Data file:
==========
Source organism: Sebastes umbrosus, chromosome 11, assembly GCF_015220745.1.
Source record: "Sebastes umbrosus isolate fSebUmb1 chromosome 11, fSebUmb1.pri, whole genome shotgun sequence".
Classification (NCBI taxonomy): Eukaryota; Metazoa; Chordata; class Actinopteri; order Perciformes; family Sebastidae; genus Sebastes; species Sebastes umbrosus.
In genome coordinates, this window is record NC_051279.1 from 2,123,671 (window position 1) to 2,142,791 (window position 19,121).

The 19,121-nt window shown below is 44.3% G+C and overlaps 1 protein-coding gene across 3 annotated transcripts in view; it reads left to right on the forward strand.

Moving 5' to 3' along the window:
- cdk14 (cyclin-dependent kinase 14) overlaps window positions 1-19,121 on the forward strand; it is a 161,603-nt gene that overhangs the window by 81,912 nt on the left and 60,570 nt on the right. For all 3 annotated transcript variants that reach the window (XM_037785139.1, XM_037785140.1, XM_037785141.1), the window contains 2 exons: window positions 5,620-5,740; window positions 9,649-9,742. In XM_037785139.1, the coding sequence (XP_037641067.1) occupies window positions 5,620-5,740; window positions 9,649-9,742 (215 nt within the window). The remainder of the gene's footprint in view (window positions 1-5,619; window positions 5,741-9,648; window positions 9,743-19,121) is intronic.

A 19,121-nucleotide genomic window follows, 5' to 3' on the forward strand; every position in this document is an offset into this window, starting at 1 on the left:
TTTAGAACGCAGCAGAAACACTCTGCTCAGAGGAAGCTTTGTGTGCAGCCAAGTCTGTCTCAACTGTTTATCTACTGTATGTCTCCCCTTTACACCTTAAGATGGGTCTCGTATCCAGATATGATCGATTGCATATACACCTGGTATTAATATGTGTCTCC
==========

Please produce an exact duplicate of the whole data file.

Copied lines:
Source organism: Sebastes umbrosus, chromosome 11, assembly GCF_015220745.1.
Source record: "Sebastes umbrosus isolate fSebUmb1 chromosome 11, fSebUmb1.pri, whole genome shotgun sequence".
Classification (NCBI taxonomy): Eukaryota; Metazoa; Chordata; class Actinopteri; order Perciformes; family Sebastidae; genus Sebastes; species Sebastes umbrosus.
In genome coordinates, this window is record NC_051279.1 from 2,123,671 (window position 1) to 2,142,791 (window position 19,121).

The 19,121-nt window shown below is 44.3% G+C and overlaps 1 protein-coding gene across 3 annotated transcripts in view; it reads left to right on the forward strand.

Moving 5' to 3' along the window:
- cdk14 (cyclin-dependent kinase 14) overlaps window positions 1-19,121 on the forward strand; it is a 161,603-nt gene that overhangs the window by 81,912 nt on the left and 60,570 nt on the right. For all 3 annotated transcript variants that reach the window (XM_037785139.1, XM_037785140.1, XM_037785141.1), the window contains 2 exons: window positions 5,620-5,740; window positions 9,649-9,742. In XM_037785139.1, the coding sequence (XP_037641067.1) occupies window positions 5,620-5,740; window positions 9,649-9,742 (215 nt within the window). The remainder of the gene's footprint in view (window positions 1-5,619; window positions 5,741-9,648; window positions 9,743-19,121) is intronic.

A 19,121-nucleotide genomic window follows, 5' to 3' on the forward strand; every position in this document is an offset into this window, starting at 1 on the left:
TTTAGAACGCAGCAGAAACACTCTGCTCAGAGGAAGCTTTGTGTGCAGCCAAGTCTGTCTCAACTGTTTATCTACTGTATGTCTCCCCTTTACACCTTAAGATGGGTCTCGTATCCAGATATGATCGATTGCATATACACCTGGTATTAATATGTGTCTCC